My interest in computers began around 1987 at the
time when Amstrad's popular word processing computer, the Amstrad PCW 9512, was
in vogue. Never having looked at a word processor
before, let alone a personal computer, I was
fascinated at how much faster a job could be done
when compared to a standard typewriter. After
purchasing my very own Amstrad PCW 9512 it wasn't
long before I began contributing to the very popular
PCW Plus magazine published by Future Publishing.
The memories still linger of that faithful first
However, nothing stand still for very long,
particularly in the field of Information Technology.
So, as you can appreciate, it wasn't long before the
old PCW 9512 was passed on to someone else and
replaced by a shiny new Personal Computer.
Tentatively my contributions moved away from PCW
Plus and onto Future Publishing's flagship PC Plus.
This gave me the opportunity to explore the PC more
fully and, in particular, begin reviewing computer
software. It also opened up other magazine
opportunities with PC Advisor and PC Pro.
At the same time I was also fortunate enough to
begin beta testing software for Microsoft and a few
other software developer's. This was a very
Testing these beta products first hand enabled me
to experience the many faults prone to software
currently under development. As I was experiencing
the same faults as others it provided me with the
initiative to join the many newsgroups which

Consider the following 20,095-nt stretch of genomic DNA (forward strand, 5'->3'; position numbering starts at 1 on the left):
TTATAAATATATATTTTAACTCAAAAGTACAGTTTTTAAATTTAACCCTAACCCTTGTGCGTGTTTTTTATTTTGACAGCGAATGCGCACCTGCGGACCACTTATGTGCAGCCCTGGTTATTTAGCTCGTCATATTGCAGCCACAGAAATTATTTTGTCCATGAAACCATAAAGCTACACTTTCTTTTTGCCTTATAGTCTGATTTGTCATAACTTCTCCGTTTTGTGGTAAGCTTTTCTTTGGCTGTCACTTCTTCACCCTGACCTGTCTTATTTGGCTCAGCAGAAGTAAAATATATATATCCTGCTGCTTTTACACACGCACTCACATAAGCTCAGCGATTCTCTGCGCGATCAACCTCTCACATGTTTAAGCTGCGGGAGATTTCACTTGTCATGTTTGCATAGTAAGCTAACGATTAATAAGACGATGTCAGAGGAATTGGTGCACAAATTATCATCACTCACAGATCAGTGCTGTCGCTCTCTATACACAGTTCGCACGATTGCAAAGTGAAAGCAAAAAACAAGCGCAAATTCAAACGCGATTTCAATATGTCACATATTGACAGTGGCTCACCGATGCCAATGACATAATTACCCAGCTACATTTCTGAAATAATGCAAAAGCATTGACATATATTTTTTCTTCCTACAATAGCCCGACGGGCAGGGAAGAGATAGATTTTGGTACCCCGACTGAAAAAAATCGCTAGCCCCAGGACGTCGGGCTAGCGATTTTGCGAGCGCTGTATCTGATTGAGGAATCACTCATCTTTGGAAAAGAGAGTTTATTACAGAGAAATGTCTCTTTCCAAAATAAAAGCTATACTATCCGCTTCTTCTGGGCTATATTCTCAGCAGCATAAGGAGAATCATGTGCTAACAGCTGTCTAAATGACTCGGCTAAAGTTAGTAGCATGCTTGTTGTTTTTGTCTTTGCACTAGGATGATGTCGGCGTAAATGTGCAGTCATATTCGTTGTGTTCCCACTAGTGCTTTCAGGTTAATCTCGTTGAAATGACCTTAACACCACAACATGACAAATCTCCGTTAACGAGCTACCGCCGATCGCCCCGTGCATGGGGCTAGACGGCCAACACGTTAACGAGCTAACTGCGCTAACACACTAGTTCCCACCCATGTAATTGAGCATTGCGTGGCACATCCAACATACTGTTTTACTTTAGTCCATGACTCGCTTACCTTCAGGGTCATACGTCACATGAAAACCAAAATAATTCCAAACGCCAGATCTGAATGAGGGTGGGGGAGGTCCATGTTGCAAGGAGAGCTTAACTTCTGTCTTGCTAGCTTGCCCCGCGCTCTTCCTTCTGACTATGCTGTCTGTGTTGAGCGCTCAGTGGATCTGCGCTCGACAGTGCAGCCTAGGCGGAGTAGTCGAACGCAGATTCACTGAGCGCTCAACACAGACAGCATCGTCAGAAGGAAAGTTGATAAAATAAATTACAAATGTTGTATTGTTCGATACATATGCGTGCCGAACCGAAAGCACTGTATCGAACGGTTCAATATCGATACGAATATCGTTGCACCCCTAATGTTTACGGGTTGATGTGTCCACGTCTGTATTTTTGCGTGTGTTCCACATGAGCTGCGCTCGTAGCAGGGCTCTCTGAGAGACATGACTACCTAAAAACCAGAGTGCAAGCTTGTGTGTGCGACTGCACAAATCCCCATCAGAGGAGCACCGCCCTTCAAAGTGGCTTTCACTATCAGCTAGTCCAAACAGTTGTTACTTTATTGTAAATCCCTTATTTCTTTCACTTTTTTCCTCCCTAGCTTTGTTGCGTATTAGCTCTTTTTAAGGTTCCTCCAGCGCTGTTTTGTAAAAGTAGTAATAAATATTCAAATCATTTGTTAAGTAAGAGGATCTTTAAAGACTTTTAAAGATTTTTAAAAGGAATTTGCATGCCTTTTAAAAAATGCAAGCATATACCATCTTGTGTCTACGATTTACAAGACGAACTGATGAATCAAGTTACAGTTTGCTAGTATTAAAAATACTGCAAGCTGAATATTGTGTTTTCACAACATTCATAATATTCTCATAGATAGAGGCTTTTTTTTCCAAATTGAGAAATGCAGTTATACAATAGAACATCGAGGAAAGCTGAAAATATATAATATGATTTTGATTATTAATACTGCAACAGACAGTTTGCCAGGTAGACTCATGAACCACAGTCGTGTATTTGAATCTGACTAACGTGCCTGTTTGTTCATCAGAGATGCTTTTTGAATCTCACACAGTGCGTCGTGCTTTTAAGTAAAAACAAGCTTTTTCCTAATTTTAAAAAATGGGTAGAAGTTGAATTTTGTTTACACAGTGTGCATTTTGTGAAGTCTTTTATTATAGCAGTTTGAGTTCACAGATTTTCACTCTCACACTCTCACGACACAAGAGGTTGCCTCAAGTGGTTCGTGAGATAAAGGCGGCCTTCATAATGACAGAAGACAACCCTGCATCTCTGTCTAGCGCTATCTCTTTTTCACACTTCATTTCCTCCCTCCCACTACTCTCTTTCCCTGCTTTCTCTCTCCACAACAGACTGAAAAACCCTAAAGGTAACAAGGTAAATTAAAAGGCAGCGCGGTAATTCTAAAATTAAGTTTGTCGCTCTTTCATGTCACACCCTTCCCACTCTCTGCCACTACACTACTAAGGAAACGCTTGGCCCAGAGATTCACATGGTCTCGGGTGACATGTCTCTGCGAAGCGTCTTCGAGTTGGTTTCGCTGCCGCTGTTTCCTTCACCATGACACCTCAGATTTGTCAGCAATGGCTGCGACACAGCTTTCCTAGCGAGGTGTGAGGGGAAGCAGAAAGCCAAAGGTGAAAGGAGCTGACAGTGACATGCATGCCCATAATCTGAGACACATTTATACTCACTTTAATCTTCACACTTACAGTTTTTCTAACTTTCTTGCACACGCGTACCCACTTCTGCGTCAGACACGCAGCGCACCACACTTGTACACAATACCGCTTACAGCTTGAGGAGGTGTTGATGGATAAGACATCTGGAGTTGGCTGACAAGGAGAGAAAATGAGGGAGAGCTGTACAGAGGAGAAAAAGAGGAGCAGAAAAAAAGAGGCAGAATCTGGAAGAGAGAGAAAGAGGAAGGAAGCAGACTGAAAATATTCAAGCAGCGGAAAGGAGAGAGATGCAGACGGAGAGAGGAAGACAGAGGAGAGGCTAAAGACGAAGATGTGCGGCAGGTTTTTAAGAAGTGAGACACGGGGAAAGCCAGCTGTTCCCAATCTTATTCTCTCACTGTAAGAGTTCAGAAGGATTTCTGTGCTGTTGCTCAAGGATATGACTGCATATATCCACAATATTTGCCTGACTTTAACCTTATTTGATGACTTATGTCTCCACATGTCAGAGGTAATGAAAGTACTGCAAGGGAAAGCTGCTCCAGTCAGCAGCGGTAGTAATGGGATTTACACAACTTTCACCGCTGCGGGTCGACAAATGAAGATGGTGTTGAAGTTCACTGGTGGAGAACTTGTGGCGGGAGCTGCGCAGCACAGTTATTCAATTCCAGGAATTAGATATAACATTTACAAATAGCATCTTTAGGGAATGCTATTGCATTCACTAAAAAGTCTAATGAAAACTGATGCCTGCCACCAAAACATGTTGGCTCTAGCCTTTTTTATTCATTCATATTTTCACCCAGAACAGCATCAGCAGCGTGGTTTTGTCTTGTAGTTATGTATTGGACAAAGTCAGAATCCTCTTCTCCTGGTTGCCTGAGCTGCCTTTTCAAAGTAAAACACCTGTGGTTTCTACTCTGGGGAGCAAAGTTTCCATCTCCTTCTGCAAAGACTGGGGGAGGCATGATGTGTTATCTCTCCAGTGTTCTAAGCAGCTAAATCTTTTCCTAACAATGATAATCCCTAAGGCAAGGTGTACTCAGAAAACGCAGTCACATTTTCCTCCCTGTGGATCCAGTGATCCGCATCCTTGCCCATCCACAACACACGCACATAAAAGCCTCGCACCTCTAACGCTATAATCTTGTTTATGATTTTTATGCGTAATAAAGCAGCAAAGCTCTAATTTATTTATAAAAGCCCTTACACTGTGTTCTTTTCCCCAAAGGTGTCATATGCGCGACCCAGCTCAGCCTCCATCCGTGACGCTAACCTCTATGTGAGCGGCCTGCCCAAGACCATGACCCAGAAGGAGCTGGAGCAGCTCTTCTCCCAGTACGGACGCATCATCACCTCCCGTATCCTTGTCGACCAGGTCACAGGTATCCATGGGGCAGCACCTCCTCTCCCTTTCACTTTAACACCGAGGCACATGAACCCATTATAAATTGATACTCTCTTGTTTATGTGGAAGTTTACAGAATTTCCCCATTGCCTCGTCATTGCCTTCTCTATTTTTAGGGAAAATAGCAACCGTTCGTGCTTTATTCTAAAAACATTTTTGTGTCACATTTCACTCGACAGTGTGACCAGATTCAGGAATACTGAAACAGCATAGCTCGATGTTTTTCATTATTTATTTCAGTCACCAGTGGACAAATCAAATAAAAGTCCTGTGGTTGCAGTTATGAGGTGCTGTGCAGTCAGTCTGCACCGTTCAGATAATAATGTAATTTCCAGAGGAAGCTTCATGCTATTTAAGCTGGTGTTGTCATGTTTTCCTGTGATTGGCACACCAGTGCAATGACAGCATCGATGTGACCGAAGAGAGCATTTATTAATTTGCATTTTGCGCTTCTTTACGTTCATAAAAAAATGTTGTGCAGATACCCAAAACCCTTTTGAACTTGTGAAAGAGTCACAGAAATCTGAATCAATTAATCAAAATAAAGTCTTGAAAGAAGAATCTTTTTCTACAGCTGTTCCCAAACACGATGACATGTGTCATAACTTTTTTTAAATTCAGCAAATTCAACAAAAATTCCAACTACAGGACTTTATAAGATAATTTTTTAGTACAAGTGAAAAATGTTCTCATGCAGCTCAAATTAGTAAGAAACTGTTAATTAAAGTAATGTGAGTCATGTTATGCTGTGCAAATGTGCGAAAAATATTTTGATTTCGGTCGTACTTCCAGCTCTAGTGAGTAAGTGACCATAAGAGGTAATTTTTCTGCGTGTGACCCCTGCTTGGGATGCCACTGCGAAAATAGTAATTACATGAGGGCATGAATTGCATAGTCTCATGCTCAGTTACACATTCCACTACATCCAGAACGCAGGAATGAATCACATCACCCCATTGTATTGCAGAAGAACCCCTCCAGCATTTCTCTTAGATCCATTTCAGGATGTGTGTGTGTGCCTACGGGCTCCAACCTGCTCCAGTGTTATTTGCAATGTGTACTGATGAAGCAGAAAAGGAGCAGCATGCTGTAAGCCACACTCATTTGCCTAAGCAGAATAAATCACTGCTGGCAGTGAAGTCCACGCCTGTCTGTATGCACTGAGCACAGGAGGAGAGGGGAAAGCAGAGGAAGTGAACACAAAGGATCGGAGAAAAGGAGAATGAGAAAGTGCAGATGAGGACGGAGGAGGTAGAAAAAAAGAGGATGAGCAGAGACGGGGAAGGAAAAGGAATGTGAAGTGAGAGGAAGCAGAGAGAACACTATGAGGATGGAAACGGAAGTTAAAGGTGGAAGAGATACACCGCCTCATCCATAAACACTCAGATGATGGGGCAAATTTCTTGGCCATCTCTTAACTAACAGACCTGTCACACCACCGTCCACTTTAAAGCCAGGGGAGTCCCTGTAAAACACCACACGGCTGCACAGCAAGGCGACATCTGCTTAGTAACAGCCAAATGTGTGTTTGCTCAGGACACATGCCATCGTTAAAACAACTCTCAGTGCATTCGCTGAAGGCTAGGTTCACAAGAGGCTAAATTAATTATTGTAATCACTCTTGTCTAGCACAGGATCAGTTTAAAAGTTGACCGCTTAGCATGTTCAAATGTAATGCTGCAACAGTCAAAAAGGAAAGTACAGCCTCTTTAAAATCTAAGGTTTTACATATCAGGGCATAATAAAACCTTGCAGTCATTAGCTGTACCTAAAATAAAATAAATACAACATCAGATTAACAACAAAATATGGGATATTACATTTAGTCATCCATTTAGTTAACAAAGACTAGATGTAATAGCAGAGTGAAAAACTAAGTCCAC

regularly gave practical advice to people who had
problems or else were currently experiencing a
Obviously I slid through Windows Me beta without
experiencing too many major issues, but Windows XP produced more of the 'bugs' that
Microsoft needed to cure. Once again I scoured the
Microsoft Public Newsgroups and, if I knew the
solution to a problem, I posted the relevant
solution. It was due to my contributions to the
newsgroups that in 2002 my peers put my name forward
to the Microsoft Most Valued Professional Award
Program as a possible candidate for the Microsoft
MVP award. It was at this time that I received
my very first Microsoft MVP Status.
In 2005 I co-authored, along with Curt Simmons,
Alan Simpson and David Dalan, a new addition to the
Windows XP library entitled "Windows XP MVP."
Further details are available from Amazon.com
In October 2015, after 13 years on the MVP
Program, I finally retired from the Microsoft Most
Valued Professional Award Program.
I live in the United Kingdom.